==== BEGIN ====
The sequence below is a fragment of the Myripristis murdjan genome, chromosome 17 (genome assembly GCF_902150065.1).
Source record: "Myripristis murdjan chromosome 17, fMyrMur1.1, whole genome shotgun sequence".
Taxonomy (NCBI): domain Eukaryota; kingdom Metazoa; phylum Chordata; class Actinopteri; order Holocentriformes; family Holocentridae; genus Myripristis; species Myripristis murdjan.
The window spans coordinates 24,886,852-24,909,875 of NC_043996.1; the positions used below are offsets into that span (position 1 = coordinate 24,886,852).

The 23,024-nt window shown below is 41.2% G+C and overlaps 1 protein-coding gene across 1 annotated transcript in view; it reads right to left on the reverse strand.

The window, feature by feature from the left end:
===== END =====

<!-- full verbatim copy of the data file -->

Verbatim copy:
The sequence below is a fragment of the Myripristis murdjan genome, chromosome 17 (genome assembly GCF_902150065.1).
Source record: "Myripristis murdjan chromosome 17, fMyrMur1.1, whole genome shotgun sequence".
Taxonomy (NCBI): domain Eukaryota; kingdom Metazoa; phylum Chordata; class Actinopteri; order Holocentriformes; family Holocentridae; genus Myripristis; species Myripristis murdjan.
The window spans coordinates 24,886,852-24,909,875 of NC_043996.1; the positions used below are offsets into that span (position 1 = coordinate 24,886,852).

The 23,024-nt window shown below is 41.2% G+C and overlaps 1 protein-coding gene across 1 annotated transcript in view; it reads right to left on the reverse strand.

The window, feature by feature from the left end: